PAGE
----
Guam Gov. Lou Leon Guerrero, in an interview with K57’s Patti Arroyo Wednesday, defended her selection of 102 acres of Naval lands in Fadian claimed by ancestral owners for the new medical campus. She said, “There’s been a lot of misinformation out there. First of all, this property that the military is allowing us to use is a lease … a license and then a lease. They are not returning this property to us.”
Documents dating to August of 2019 show her statement only is partially true. While the government of Guam now is entertaining the prospect of a 100-year lease of the land, which was condemned from 18 owners in pre-Organic Act 1950, letters back and forth between Ms. Leon Guerrero and Secretary of the Navy Kenneth Braithwaite show the Navy had first intended to have it declared excess and RETURNED to GovGuam.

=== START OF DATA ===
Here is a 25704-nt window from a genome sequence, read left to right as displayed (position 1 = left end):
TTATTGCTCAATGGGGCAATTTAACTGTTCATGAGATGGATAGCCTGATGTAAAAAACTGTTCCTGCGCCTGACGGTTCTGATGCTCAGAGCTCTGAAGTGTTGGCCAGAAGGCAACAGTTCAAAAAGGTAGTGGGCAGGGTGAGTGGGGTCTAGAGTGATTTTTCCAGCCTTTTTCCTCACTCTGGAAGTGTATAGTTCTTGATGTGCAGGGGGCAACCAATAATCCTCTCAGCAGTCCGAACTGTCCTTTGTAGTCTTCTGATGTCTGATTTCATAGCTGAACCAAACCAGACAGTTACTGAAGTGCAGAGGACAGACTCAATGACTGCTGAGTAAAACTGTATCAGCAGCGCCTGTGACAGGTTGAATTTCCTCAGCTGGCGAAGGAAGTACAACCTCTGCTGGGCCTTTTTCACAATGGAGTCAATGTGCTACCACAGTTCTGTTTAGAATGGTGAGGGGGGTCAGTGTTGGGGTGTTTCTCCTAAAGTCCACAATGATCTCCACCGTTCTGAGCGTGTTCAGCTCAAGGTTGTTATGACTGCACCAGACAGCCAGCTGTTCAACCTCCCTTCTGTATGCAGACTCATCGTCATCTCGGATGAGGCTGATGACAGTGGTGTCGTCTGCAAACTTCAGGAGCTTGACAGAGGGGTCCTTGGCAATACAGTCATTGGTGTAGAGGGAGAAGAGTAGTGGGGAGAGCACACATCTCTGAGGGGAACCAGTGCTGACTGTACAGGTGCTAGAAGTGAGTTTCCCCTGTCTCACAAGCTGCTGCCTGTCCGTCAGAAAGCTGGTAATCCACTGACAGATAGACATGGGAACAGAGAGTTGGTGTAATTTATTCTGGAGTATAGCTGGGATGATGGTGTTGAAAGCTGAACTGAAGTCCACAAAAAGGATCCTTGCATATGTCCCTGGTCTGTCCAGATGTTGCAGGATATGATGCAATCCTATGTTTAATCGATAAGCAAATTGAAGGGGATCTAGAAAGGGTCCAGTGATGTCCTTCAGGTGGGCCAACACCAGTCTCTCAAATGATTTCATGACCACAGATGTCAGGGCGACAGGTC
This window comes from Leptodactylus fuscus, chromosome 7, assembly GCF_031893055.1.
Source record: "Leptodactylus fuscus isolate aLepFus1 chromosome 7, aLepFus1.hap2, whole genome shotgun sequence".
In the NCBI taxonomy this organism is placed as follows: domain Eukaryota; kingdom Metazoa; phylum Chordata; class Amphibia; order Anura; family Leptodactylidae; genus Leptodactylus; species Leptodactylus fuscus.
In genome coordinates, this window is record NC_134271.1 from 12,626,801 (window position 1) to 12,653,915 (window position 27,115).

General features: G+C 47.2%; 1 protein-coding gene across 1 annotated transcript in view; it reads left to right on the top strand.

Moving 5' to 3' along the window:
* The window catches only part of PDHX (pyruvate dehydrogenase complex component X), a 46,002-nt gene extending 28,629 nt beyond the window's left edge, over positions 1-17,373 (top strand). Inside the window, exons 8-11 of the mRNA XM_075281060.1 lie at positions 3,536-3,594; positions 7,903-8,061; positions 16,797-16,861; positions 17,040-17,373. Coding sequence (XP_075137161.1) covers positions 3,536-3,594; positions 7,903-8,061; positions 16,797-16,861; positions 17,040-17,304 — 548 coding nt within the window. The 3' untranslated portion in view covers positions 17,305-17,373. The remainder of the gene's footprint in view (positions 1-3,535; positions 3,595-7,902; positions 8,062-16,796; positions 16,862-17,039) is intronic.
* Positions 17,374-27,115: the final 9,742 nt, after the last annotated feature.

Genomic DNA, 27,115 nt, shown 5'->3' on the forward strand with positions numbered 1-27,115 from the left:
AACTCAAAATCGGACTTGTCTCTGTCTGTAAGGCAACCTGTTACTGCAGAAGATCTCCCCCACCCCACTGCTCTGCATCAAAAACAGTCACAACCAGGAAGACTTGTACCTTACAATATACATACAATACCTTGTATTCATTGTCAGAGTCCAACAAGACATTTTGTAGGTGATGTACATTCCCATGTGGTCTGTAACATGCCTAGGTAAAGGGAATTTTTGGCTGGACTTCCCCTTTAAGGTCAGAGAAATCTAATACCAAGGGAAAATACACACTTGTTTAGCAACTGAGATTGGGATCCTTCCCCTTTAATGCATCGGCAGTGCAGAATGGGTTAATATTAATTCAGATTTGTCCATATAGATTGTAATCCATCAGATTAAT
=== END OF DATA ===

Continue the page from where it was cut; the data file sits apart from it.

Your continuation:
According to Guam law, lands with ancestral claimants that are returned by Congress are to be prepared for return to the heirs of the pre-condemnation owners. In the case of the land in and around Eagles Field in Fadian (generally where the medical campus is scheduled to be built) some of the original landowners actually are still alive. By pursuing the lease of the land, instead of facilitating its return, GovGuam is circumventing land policy that has been in place since the passage of Public Law 23-23, which Ms. Leon Guerrero herself voted for as a freshman senator.
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